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Reactions to Rockets

Posted by on August 21, 2011

It just hasn’t been my day. Granted, unlike the two previous days, I wasn’t wakened by a blaring siren… so I was spared running within 45 seconds to the protected room and meeting the rest of the family – all as bleary and half asleep, and only the dogs excited at the early morning family togetherness. Indeed, early Shabbat morning, our dog Bravo took advantage of us all running to the protected room, and clambered onto the kitchen table to eat the remains of some delicious brownies.  Shameful! Chocolate is very bad for dogs.

Today I went to Ashdod for some purchases. But the electricity in the pharmacy was on the blink, and just as it was my turn at the checkout, the electric went out completely. The manager telephoned the electrician, and all us customers were politely ordered out. So I took the bus to Ashkelon. I don’t like the pharmacy there because it’s on the seventh floor! And oh, how I dislike heights…

My purchases made, I took the bus back. While Ashdod had seemed emptier than usual, in Ashkelon people were out and about – sitting at sidewalk cafés and walking around. In the bus, the driver started a conversation instigated by the radio urging people in the South to stay indoors if they needn’t be out. The passengers readily joined the bus driver in conversation. They all agreed that life needs to go on; one can’t stay hiding inside like mice. On the other hand, they were aware that rockets could now get through. “One, two, we can stop. But they’ve figured out that if they shoot seven at a time they’ll get some past our system,” said one passenger. “We need to go back in to Gaza,” said another. “Oh no! Not unless we have a plan. Without a plan we shouldn’t send our boys in,” said the middle-aged woman in the front seat.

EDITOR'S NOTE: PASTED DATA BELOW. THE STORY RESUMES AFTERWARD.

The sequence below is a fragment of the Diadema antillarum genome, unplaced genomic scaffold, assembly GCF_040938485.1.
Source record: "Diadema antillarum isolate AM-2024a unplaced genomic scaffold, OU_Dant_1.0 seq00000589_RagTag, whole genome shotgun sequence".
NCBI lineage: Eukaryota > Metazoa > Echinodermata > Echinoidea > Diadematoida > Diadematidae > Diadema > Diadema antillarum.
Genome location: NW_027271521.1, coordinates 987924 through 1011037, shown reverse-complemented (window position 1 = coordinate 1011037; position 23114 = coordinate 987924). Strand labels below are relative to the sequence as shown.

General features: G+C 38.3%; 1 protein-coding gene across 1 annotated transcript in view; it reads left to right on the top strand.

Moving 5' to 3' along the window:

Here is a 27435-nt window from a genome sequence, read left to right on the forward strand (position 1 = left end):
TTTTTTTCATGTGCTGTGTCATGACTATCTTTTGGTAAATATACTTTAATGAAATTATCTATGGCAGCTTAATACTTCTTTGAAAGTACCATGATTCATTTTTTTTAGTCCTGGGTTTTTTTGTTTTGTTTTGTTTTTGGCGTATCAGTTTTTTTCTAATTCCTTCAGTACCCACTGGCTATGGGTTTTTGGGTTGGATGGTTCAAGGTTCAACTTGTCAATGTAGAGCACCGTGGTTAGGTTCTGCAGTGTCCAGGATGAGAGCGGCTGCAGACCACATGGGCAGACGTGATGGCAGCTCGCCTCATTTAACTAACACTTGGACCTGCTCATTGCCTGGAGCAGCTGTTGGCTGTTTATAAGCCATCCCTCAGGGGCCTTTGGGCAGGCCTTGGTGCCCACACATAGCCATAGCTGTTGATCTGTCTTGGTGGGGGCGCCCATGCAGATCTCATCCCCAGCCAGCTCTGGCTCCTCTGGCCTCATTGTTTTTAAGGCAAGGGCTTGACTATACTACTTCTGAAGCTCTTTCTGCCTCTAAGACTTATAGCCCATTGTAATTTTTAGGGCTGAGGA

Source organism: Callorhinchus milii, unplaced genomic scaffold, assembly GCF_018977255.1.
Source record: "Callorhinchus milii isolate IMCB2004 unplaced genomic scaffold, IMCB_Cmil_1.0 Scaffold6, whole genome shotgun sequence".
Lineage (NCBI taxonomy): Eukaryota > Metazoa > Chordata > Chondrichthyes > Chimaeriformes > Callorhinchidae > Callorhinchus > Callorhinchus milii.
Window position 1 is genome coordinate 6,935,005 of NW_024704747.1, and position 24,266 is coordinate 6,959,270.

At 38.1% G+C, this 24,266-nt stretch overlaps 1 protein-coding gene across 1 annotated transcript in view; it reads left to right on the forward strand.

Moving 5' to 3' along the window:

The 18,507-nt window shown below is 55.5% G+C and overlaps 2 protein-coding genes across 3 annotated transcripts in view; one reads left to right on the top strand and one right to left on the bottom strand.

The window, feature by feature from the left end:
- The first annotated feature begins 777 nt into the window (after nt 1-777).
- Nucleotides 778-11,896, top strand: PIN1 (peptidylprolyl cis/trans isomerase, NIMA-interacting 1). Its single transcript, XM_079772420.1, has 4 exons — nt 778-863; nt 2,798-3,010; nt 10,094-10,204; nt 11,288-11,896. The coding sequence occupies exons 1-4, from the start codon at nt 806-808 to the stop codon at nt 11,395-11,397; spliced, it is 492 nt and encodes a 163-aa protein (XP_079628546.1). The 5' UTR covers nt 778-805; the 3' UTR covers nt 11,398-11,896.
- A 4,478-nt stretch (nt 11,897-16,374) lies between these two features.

With all the worries piling up on Bibi’s plate, there is one thing about which he needn’t fret. There will never be a rebellion of the entire nation over one cause; the one thing uniting us is our disunity. The price of cottage cheese, of houses, bombs falling in the south – they’ll make life difficult for us, but they won’t cause the entire nation to rise.

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